Once the pup settles, call it and take it for a short walk. You can also bring some treats during the first days. It will also be fun for the pup if there are other dogs that your pet can play with. Soon enough, your doggo will be excited every time you’re going to touch the leash.
🐕Always start with baby steps
When it comes to puppies, you have to start with baby steps. Rushing in will only cause your pup to be scared and reluctant to walking on a leash.
Teaching puppies to walk on leash doesn’t happen overnight. It may take weeks or months depending on the age, behavior, and breed of the dog.
Problems to address
The truth is that knowing how to get a puppy to walk on a leash doesn’t always come smoothly. Puppies are inclined to explore and are naturally curious. Here are some of the issues that may arise during the training and how you should deal with it.
Almost every pup will pull the leash the first time you put them on it. Your doggo will surely try to do it his own way.
Whenever your pup pulls, stop dead and don’t continue walking unless it ceased pulling. A no-pull leash or harness will help here.
Pups, and even adult dogs, love to chase moving objects. Dogs with hard-wired hunting instincts will also try to run over a squirrel or anything that catches their attention.
When this happens, distract your dog with a toy or a treat. Soon enough, you’ll learn what makes your dog lunge. This will help you avoid distractions in the future.
🐕Leash chewing and biting
This happens, especially if the pup is teething. Take note that chewing and nibbling are dogs’ ways of exploring their environment. It will help to give the pup a chew toy so it won’t vent its daggers on the leash.
You should also teach your pup that it’s okay to chew, but there’s a right thing for it.
Puppy barks may seem cute at first, but it can become annoying over time. If your pup barks while on a leash, it can be a sign of excitement, agitation, or the pet trying to get your attention.
A little barking is fine, especially if you have a breed that loves to vocalize (take that from a Beagle owner!). If the barking is too much, there’s a chance that you’re not giving the pooch enough mental and physical stimulation.
To fix this, give your pooch a short playtime that will keep the dog physically and mentally active. After draining the extra energy, you can go for a short walk. However, make sure that you let your doggo drink some water first before heading out.
One thing that you should watch out for is constant sniffing. The likes of Bloodhounds, Beagles, and Basset Hounds are known for their strong sense of smell. They will follow a scent once they get hooked on it.
Also, pups will try to mark their territory if you let them walk loosely on a long leash. It’s best to keep the line short so that they won’t explore too much. Too much slack on the leash gives unnecessary freedom to the dog.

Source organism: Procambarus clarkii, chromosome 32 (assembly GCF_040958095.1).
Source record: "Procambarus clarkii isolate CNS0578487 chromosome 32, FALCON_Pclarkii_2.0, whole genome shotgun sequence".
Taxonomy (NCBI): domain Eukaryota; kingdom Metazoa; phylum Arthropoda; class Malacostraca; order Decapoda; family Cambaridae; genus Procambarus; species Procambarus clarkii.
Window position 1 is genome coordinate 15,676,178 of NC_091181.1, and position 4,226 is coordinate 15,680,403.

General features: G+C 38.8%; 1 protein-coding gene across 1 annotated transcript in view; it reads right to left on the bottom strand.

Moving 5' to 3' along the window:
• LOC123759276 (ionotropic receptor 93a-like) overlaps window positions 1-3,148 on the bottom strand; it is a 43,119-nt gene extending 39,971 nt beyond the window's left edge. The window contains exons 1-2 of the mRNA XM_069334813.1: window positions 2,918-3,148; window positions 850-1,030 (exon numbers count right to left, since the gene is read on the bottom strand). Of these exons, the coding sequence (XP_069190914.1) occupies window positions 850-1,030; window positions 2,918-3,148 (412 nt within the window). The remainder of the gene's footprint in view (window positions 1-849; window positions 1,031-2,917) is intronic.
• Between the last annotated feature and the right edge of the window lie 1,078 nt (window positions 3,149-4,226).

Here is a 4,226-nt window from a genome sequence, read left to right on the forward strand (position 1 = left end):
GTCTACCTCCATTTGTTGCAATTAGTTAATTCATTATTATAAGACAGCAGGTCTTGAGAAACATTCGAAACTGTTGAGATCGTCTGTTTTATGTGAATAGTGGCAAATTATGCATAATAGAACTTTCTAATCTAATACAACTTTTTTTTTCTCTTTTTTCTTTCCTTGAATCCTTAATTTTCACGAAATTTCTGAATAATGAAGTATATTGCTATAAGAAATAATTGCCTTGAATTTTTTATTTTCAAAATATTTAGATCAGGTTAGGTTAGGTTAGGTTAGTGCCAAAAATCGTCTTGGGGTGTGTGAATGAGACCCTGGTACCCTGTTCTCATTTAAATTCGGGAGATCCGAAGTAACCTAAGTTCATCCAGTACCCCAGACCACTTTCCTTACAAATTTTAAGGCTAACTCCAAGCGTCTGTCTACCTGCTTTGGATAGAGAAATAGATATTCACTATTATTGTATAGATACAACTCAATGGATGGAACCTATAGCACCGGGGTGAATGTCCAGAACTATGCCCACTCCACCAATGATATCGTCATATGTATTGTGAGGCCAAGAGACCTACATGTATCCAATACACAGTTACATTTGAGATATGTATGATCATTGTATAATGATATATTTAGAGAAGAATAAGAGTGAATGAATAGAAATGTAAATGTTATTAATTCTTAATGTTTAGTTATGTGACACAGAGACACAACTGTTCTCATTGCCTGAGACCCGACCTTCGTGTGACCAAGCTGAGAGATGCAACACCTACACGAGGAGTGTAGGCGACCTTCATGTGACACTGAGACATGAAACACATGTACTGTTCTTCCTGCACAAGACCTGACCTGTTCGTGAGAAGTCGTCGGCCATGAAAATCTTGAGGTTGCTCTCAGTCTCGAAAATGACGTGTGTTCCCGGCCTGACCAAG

Take note that sniffing is fine, but like chewing, you have to teach your dog that there are a right time and place for it.
When your dog gets stuck on sniffing, make a distracting sound like a whistle or calling its name. The moment that the dog lifts its head from the ground move along and keep walking.
🐕Puppy refuses to walk on leash
My puppy won’t walk on a leash! This is a common problem, which can be due to various reasons. Your pooch probably needs a little more nudge from a tasty treat. You can also make things more fun by taking the pooch to a new dog park.
Also, your puppy probably associated walking with something negative. Did the pooch get in a fight on your last walk? Did you scold the pup during the walk? As much as possible, you’d want to limit any negative actions so the dog won’t hate taking walks.
If all else fails: try The Online Dog Trainer Leash Training Program
If your pup proves to be a tough nut to crack, you can avail the Online Dog Trainer Leash Training Program. Here, you’ll know how to walk a puppy on a leash properly with the right methods and techniques.
The program is divided by age: under 8 months old and over 8 months old.
Doggy Dan came up with a specific approach for every life stage of the dog. This way, you can address problems accordingly. The program is also very affordable that you can access a trial for just $1 of the Online Dog Trainer Complete Pack for three days.
This program works for all breeds and all ages. If you’ve just gotten an adult dog from the shelter, you can tap Doggy Dan’s help to teach the dog on how to walk on a leash.
Why Trust the Online Dog Trainer?
Over 37,000 dog owners have already witnessed the wonders of Doggy Dan’s training methods. Even if your pup has behavioral problems, the program will also help in correcting the issues.
The following are the inclusions of the program:
✔️Pulling on the leash
✔️Leading from the front
✔️Going crazy whenever you pick up the leash
✔️Lunging while on the leash
✔️Choking due to pulling
✔️Overexcitement when going for a walk
✔️Chasing people, dogs, and other things
✔️Other bad leash manners
If you love the program after the trial, you can sign up for the $37 a month contract. You can cancel anytime once your dog learns the skill or if you’re not happy with the results. If you want to save money, sign up to a 6-month contract for just $147. This will save you about $12.50 per month!
Training a puppy to walk on a leash isn’t easy, but it’s not impossible either. You just have to be patient and to use the right method. If all else fails, Doggy Dan is always there to help.